Investigation of triple fatality crash,
explosion near Medford is ongoing
September 2, 2008
Source: Enid News & Eagle website
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ENID, Okla. ó The investigation into a triple-fatality crash involving a
fully loaded propane truck and Union Pacific train that left three men
dead still is ongoing by the Oklahoma Highway Patrol.
The driver of a propane truck involved in Fridayís collision died Sunday
evening in a Wichita, Kan., hospital.
Dennis Wayne Etherton, 52, was driving a propane truck which was struck
by the train Friday near Medford in Grant County, according to Oklahoma
Highway Patrol reports. The impact resulted in an explosion which killed
the trainís conductor, Larry B. Williams of Oklahoma City, and the
engineer, Richard D. Pendarvis of Anadarko. Etherton was ejected an
unknown distance from the wreck and was burned over 50 percent of his
He was taken by Eagle Med to St. Francis Hospital in Wichita and
admitted in critical condition.
The accident occurred about 9:20 a.m. on the railroad tracks adjacent to
U.S. 81, three miles south of Medford. Etherton had just filled his
tanker at the Conoco-Phillips LP facility underground storage site south
of Medford before the accident. The truck reportedly was on the train
tracks when the 76-car locomotive struck it.
Donna Kush, Union Pacific spokeswoman, said the two-person crew sounded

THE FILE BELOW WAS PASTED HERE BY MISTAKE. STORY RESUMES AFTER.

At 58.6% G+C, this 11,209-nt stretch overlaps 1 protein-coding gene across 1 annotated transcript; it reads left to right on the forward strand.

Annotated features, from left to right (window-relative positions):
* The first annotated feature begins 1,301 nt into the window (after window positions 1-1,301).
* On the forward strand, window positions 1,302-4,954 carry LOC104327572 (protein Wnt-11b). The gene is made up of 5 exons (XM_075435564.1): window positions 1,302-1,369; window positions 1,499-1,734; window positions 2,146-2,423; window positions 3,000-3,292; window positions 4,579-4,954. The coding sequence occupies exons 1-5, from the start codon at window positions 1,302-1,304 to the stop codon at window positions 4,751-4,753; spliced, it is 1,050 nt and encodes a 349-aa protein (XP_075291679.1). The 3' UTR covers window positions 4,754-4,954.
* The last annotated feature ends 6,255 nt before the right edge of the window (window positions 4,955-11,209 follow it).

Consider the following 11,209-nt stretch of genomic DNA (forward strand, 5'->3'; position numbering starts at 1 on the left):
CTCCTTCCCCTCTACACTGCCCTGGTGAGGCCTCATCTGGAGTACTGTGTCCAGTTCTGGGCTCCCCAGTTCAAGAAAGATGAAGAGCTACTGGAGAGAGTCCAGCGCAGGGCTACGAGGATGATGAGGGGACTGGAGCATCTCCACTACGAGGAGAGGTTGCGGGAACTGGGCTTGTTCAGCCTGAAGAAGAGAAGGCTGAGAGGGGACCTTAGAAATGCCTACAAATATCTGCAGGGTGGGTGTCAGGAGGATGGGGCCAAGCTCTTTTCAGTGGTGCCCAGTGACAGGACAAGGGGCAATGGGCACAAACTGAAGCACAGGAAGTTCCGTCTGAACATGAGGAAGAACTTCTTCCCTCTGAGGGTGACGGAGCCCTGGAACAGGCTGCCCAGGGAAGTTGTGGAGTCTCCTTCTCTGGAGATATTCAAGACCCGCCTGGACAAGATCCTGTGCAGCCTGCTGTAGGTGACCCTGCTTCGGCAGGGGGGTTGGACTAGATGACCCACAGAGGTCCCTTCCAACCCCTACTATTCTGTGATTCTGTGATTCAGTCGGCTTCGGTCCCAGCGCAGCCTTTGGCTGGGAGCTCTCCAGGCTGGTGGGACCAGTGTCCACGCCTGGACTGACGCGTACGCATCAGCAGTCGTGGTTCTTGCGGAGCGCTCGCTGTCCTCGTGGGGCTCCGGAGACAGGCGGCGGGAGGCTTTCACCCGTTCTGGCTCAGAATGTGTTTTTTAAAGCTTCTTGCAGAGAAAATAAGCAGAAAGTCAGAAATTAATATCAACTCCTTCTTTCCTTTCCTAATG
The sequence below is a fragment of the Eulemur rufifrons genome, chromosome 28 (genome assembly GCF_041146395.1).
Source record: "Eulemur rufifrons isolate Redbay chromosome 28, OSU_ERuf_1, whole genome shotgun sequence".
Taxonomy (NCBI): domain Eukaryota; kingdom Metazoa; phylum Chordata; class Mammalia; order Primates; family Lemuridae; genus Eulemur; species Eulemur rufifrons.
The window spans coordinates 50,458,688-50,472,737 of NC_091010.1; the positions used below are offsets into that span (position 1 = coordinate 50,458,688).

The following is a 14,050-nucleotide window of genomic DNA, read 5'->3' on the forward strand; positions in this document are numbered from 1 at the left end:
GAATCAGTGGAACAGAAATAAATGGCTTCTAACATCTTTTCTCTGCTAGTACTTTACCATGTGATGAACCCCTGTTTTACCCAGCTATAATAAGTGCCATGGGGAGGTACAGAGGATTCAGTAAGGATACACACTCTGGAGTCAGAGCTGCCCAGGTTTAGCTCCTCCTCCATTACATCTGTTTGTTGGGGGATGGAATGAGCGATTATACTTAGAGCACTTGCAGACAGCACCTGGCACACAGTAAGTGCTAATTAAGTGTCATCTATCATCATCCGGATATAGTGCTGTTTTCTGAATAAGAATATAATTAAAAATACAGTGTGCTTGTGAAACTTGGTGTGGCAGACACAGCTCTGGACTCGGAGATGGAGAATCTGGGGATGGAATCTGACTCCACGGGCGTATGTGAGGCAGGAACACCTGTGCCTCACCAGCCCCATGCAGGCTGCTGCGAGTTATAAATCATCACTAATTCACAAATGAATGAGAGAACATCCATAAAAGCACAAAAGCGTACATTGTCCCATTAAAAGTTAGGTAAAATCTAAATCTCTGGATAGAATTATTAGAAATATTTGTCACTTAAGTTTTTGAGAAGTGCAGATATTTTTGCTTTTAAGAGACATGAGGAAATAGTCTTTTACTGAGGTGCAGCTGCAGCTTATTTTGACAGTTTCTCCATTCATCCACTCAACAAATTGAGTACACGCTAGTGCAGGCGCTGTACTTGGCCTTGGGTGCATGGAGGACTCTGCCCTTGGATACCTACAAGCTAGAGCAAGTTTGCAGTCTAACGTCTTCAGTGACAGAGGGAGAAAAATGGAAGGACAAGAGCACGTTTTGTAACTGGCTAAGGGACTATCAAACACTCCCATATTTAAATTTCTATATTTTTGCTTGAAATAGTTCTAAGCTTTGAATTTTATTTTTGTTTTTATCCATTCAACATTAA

the horn and began trying to stop the train 140 feet before impact while
going about 37 mph.
U.S. 81 was blocked to northbound and southbound traffic from Medford to
Pond Creek after the accident. It also knocked out electricity to much
of Medford. Power was restored later Friday. The area was not evacuated,
but the OHP cordoned off an area one mile around the crash site.
The liquid propane facility, located about 100 yards from the site of
the wreck, received some damage, mostly from flying debris.
All that was left of the lead locomotive was a burned-out shell. The
explosion blackened the first three cars and left a large crater in the
ground at the site where it hit the propane truck.
The train was traveling from Wichita to Fort Worth, Texas, with a load
of flour, wheat, possible metals and some flammable substances. None of
the flammable substances leaked from the train cars, according to a